As we leave Little Ethiopia and wander back into the afternoon sun, Scalia tells me about the city’s Persian community: “You haven’t experienced LA’s multicultural cuisines until you’ve been to Tehrangeles. It’s just a few blocks from the University of California, Los Angeles’ campus.” Sold on the promise of kebabs and yoghurt dips, we rush off, leaving the mini African enclave behind, and 20 minutes later, we pull up in front of a chocolate-brown building on Fairfax Avenue, in the Westwood District, that’s dressed up with a garden of succulents and intricate latticework.
Founded by chef Hamid Mosavi more than 35 years ago, Shamshiri Grill is one of those restaurants where the décor takes a backseat so the food can shine. And shine it does. Originally from Iran, chef Mosavi moved to the US in 1976 when he was just 16 to pursue an education. He took a part-time job at his cousin’s restaurant before striking out on his own in 1984 with Shamshiri Grill.
By 1990, Mosavi had four locations across LA. “When I opened Westood Shamshiri in 1984, there was only one small Persian restaurant in the area,” says Mosavi. “Soon after Shamshiri, someone opened a Persian market next to me, then the carpet business began to open branches in Westwood, then an ice cream shop… a stream of Iranians started to appear around Westwood.”
To get a feel for Persian cuisine, we order a few sharing plates: lamb and chicken kebabs, hummus, taftoon (a Persian bread), shirazi salad (with chopped cucumber, tomato and parsley), mast-o-musir (a yoghurt dip with cucumber and dried mint, topped with walnuts and raisins) and black tea with a hint of cardamom. Everything tastes fresh and light, and is served with a warm family-style hospitality.
The more I peel back the layers of LA, the more I realise how much the city embraces diversity. “Immigrants are the backbone of our economy – the hotels, the restaurants, the farms… ” says Scalia. “Multiculturalism is a part of the fabric of Los Angeles.”
Cruising northeast to Thai town for scorching curries
For dinner, I have my heart set on Jitlada, which has been praised exhaustively by respected food writers like the late Jonathan Gold. The Thai restaurant is hidden away in an unassuming strip mall in East Hollywood’s Thai Town. Bright neon signs and a line out the door signal I’m in the right place.
Southern California has the largest population of Thais outside of Thailand, with more than 100,000 living here. As a result, there are many regional-specific styles of Thai cuisine to discover. Jitlada is an explosion of curios and memorabilia, from magazine clippings to retro stickers, clocks, vintage lamps and framed photos from Thailand. Opened in 2006 by the late chef Suthiporn “Tui” Sungkamee and his sister Jazz Singsanong – who emigrated in 1979 from the province of Nakhon Si Thammarat, near the Malaysian border, to pursue a college education – the restaurant put Southern Thai food on the map in LA.
“The Thai community is a special case, because they weren’t fleeing from insurrections or rebellions,” shares Foss. “The earliest immigrants from Thailand were masses of students, who came to study. They loved it here, and many stayed and started businesses and restaurants.”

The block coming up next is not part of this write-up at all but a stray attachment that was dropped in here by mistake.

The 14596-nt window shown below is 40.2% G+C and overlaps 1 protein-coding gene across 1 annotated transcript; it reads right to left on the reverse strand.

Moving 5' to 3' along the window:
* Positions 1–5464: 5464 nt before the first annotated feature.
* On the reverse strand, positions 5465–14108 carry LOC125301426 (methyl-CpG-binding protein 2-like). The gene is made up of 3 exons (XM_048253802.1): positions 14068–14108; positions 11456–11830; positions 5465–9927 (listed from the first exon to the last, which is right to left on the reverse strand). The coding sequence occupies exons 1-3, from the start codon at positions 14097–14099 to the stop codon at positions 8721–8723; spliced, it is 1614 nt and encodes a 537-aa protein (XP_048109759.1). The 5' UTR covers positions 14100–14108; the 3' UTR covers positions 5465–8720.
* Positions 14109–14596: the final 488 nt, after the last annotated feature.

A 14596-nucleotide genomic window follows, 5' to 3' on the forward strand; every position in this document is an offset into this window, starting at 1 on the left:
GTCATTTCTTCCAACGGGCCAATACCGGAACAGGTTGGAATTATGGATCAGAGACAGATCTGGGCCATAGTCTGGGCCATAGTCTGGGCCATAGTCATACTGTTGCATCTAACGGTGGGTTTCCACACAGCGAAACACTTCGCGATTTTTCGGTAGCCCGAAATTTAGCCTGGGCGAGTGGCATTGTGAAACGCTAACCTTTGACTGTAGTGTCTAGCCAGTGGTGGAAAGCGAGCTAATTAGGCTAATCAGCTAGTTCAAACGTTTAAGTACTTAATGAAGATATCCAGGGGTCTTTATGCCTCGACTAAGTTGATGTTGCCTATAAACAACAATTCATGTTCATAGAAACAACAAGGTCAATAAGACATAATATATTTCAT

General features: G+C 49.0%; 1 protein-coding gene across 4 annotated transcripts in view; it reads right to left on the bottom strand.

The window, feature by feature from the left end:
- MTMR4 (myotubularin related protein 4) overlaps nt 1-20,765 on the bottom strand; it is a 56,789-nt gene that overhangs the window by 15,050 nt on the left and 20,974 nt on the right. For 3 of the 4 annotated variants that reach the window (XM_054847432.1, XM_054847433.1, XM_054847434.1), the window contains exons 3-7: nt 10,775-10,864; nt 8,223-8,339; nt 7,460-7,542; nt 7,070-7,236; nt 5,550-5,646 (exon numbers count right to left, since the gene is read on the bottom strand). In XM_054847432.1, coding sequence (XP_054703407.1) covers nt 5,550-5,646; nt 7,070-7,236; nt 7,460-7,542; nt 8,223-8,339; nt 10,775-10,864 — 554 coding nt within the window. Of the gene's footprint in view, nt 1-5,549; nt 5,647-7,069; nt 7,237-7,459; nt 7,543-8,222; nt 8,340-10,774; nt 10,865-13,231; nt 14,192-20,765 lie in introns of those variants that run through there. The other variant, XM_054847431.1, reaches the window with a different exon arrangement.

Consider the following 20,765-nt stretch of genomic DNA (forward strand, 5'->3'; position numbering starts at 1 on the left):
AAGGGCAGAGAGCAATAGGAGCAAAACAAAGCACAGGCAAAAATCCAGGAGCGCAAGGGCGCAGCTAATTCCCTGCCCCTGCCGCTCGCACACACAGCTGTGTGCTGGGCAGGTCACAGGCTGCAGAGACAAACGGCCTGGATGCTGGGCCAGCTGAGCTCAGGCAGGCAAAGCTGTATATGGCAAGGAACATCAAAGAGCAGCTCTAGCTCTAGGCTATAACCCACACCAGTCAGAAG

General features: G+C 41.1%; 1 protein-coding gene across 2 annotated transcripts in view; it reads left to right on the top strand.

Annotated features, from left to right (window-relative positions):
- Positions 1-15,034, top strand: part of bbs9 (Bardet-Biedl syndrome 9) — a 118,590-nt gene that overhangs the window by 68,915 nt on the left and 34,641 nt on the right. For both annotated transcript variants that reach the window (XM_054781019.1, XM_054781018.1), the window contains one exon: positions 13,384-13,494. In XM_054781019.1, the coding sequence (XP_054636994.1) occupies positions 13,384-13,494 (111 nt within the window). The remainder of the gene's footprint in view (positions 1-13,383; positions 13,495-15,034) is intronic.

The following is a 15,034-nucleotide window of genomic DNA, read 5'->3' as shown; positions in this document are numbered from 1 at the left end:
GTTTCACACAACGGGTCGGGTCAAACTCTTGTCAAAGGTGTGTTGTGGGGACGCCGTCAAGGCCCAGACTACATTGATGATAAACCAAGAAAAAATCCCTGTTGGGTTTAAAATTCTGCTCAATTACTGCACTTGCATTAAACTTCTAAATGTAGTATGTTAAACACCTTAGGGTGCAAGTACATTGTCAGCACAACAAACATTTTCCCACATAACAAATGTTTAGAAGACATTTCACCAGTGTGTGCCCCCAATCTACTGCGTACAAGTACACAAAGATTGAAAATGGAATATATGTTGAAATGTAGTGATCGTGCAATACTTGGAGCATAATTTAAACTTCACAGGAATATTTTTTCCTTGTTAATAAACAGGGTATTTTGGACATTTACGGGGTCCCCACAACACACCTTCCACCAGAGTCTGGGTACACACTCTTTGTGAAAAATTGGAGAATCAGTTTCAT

I skip familiar staples like pad thai in favour of the items on Jitlada’s submenu – the one dedicated to homestyle Southern specialities for those with adventurous palates. I try tamarind snapper head, beef tongue soup, catfish salad, fried morning glory and a palate-punching “jungle” curry that’s dotted with “dragon balls” – egg yolk-stuffed fishballs. The firecracker hot flavour of the curry, in particular, had my ears ringing after just one spoonful.
Winding down with boundary blurring tacos
With my mouth burning and tummy bursting, it seems implausible I can push through with one more stop… then I realise I haven’t had a single taco. How did I let this happen? There’s an hour to spare on the challenge, so we make a beeline for the Arts District –in the southern edge of Downtown LA – to the most headline-grabbing taco vendor around: Guerrilla Tacos.
Helmed by Alain Ducasse-trained Wesley Avila, a second-generation Mexican-American, Guerrilla Tacos started six years ago as a food truck with a US$167 investment. Cruising from one success to the next, he finally opened a brick-and-mortar location this summer.
At this new open-air spot, Avila brings together a world of influences: there’s Japanese signage on the wall, as well as char siu tacos and lamb kebabs on the menu. On the Beef Chile Colorado taco, you can add foie gras to the hearty combination of sliced hanger steak, a drizzle of chile de arbol sauce, pumpkin seeds and chives.
This is LA in a taco shell: a melting pot of cultures that celebrates diversity, and an entrepreneurial spirit.
“Over the past 25 years, LA has been leading the way in simultaneously being open to fusion foods and searching out more true expressions of traditional culture,” says Foss. “Food is a tool of communication, transcending language and tone of voice. Embracing someone’s food traditions is an acceptance of their culture.”
An at-a-glance look at Los Angeles’ top places to eat, visit and rest your head
Housed in the former United Artists Building in the Broadway Theater District, the Ace Hotel Downtown Los Angeles features striking architecture, an industrial-chic décor and artsy atmosphere. 929 S Broadway; acehotel.com/losangeles
On the western edge of Downtown LA, The Mayfair opened this summer following an ambitious restoration project. Designed by LA-based Gulla Jónsdóttir Architecture & Design Studio, the Art Deco façade feels like it’s been imported from the 1920s. Don’t miss the cold brews and kombuchas on tap at Fairgrounds Coffee & Tea café, along with a new rooftop pool. 1256 W 7th St; mayfairla.com
This family-run Oaxacan establishment dishes up smoky, savoury flavours in dishes such as chiles rellenos (Oaxaca green chillies with chicken) and Tlayuda choriqueso (a tortilla topped with pork rind paste, Oaxacan cheese and chorizo). 3014 W Olympic Blvd; ilovemole.com
Founded in 1985 in the heart of Little Ethiopia, Messob offers an experiential tour through the East African nation. Almost every detail has been imported, from the chairs to the coffee cups, and the menu stays true to tradition. 1041 S Fairfax Ave; messob.com
Shamshiri Grill is one of the first Persian restaurants to open in the area now known as Tehrangeles. Signatures include yoghurt dips, homemade flatbreads and charcoal-grilled kebabs. 1712 Westwood Blvd; shamshiri.com
A Thai Town institution that serves up palate-scorching curries from Southern Thailand alongside more easy-to-digest staples. 5233 W Sunset Blvd; jitladala.com
Chef Wes Avila has gained a following for his unique version of Mexican-American cuisine – think gourmet tacos topped with everything from sweet potato to char siu and Baja cod. 2000 E 7th St; guerrillatacos.com
OUE Skyspace LA
To get your bearings, head up to the 69th floor of OUE Skyspace LA. Home to California’s tallest open-air observation terraces, the building is a hive of interactive artwork and activities, murals and a 13m-long glass Skyslide that zips daredevils around the outside of the building from the 70th to 69th floor. oue-skyspace.com
Photos by Marianna Jamadi
Fly with Hong Kong Airlines to Los Angeles for a culinary challenge! Click here